Articles in The Canadian League were a resource for advocacy and action. Media was used to promote faith-oriented programs and the League. Councils reported favourably about viewing the new national website and members were encouraged to access it often. E-mail was the primary method used for communication to members. Council activities and events were promoted in church bulletins, by e-mail and on bulletin boards. Some councils produced a newsletter. Members were informed about the influence of pornography and human trafficking, and the lack of age verification controls on adult websites. Pornography Hurts postcards were distributed for mailing to government.

There was interest in resolutions despite the position often being vacant. Members attended workshops to learn about developing resolutions and two councils developed resolutions. The League website was sourced for action on resolutions and members were made aware of resolutions at meetings or via e-mail, which resulted in writing letters to government and signing petitions. Review and monitoring of League resolutions and action on them could have been improved.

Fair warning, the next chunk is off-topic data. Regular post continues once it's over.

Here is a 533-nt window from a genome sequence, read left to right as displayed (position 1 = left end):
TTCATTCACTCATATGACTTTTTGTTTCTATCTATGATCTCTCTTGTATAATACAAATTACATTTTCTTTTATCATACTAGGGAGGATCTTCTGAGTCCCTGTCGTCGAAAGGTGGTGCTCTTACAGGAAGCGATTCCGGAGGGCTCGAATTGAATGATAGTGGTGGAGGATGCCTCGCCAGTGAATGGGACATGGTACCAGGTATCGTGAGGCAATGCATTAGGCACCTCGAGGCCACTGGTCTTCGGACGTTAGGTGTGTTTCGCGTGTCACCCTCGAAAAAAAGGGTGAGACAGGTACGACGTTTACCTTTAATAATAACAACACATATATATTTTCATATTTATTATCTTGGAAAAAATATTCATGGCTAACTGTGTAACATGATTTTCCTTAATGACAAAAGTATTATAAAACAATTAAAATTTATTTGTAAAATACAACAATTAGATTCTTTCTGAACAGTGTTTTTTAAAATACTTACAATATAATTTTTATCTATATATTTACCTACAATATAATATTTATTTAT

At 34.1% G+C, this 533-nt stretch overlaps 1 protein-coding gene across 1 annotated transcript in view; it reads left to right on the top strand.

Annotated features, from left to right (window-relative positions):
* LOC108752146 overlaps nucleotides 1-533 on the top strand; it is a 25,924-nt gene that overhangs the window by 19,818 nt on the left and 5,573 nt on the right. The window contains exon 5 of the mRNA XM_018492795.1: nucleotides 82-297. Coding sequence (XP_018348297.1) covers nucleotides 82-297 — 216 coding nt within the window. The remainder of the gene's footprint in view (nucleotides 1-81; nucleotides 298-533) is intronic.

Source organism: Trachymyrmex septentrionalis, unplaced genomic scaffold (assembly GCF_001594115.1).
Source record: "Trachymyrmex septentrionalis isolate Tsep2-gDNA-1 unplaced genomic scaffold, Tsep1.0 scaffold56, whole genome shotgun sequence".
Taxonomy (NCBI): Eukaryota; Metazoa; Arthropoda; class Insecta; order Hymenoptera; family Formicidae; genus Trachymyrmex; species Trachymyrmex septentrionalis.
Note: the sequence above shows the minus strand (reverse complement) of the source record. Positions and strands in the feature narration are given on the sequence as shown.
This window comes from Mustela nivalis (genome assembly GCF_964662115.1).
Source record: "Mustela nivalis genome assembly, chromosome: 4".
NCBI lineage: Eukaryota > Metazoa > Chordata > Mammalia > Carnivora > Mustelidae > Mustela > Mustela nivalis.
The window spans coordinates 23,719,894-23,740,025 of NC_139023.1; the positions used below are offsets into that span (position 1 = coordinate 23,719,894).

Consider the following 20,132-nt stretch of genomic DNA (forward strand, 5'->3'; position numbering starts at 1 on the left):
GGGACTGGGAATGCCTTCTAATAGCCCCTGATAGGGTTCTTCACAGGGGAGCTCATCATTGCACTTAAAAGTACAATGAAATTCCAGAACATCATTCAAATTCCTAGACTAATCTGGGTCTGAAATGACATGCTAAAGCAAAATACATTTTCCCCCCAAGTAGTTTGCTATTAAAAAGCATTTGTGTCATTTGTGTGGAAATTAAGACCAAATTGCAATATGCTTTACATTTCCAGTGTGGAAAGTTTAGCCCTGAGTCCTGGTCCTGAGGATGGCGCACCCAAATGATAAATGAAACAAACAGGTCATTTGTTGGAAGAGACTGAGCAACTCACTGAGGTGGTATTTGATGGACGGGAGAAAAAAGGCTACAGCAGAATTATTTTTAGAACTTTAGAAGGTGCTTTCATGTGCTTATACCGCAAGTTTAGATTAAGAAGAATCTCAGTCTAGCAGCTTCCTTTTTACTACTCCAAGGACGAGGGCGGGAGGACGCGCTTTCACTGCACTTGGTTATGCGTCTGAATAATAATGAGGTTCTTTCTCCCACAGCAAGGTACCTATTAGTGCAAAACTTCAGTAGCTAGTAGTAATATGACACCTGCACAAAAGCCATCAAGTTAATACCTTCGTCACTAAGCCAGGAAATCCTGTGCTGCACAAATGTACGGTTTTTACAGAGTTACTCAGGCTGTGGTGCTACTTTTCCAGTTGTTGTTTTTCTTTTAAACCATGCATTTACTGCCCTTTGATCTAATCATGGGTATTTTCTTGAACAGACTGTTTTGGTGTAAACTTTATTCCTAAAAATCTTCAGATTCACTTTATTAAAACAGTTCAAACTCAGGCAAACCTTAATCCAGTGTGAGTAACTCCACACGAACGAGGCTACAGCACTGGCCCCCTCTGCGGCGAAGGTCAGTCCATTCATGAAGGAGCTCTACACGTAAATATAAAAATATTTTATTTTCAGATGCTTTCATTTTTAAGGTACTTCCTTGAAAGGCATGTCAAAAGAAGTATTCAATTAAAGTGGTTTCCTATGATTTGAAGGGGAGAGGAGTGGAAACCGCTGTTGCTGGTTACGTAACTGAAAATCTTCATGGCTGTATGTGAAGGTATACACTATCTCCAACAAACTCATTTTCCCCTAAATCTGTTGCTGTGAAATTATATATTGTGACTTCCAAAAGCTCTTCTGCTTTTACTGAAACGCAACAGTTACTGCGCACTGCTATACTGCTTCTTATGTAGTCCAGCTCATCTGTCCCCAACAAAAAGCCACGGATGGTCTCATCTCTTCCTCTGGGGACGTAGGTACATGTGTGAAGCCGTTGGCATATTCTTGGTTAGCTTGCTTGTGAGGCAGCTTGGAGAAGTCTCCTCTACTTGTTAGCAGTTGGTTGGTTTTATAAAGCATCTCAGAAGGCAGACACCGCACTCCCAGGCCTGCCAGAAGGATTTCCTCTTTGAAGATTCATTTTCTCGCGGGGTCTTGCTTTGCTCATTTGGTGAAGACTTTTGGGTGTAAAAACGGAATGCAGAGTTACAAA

Councils reported awareness of the names of elected officials and mailings from them, as well as some federal legislation monitored nationally. Members felt knowledgeable about issues discussed by each level of government. Education and letter writing were done regarding Resolution 2018.03 Legislate Designation of Hospice/Palliative Care Services in Facilities to Exclude Medical Assistance in Dying and Resolution 2017.04 Protection from Coercion of Conscience for Healthcare Professionals Legislation.